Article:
Background. Chronic fatigue syndrome (CFS) remains an idiopathic and controversial entity.
Method. We screened 31405 individual members of the Swedish Twin Registry (aged 42–64 years) for the symptoms of fatiguing illness via a telephone questionnaire. We refined self-reported symptoms via data from several national registries and from physician review of all available medical records in order to approximate closely the dominant case definition of CFS.
Findings. The 6-month prevalence of CFS-like illness was 2·36% (95% CI 2·19–2·53) and was markedly higher in women than men, odds ratio 3.92 (95% CI 3·24–4·72) with no significant association with age or years of education. There was a highly significant association with occupation that disappeared after accounting for gender.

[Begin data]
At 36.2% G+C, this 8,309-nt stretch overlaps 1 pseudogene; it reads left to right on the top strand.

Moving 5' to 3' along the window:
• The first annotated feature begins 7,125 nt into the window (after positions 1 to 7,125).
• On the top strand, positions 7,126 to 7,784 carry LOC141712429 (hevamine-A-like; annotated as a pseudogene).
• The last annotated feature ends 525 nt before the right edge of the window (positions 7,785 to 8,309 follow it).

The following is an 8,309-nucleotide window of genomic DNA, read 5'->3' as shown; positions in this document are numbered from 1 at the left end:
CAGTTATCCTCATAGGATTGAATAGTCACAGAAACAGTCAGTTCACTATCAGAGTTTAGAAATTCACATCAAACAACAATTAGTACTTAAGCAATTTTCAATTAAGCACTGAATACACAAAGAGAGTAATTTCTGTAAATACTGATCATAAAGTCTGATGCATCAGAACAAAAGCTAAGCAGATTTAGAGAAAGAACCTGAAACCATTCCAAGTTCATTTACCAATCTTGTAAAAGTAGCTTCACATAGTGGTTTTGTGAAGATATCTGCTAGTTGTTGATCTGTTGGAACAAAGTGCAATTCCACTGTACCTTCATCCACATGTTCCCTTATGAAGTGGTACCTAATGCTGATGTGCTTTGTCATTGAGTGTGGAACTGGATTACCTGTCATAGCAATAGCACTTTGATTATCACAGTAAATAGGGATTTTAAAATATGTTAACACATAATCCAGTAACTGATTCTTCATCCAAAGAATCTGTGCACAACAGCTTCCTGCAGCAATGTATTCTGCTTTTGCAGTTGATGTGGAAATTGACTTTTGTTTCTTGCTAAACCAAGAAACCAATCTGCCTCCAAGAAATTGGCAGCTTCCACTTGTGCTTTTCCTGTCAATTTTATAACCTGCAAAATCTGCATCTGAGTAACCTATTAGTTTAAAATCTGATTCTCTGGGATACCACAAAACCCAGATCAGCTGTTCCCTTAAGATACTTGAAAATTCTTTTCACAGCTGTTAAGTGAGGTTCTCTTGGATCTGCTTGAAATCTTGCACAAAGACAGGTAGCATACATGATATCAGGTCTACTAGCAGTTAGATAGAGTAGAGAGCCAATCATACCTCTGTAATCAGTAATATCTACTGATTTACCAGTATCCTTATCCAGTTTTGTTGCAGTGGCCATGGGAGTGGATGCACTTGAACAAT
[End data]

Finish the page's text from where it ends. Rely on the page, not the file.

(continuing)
Interpretation. CFS-like illness may be more common that previously acknowledged. There is a marked increase in risk by gender. Previous reports that CFS is more prevalent in individuals in certain occupational categories were not confirmed and may have been due to confounding by gender.
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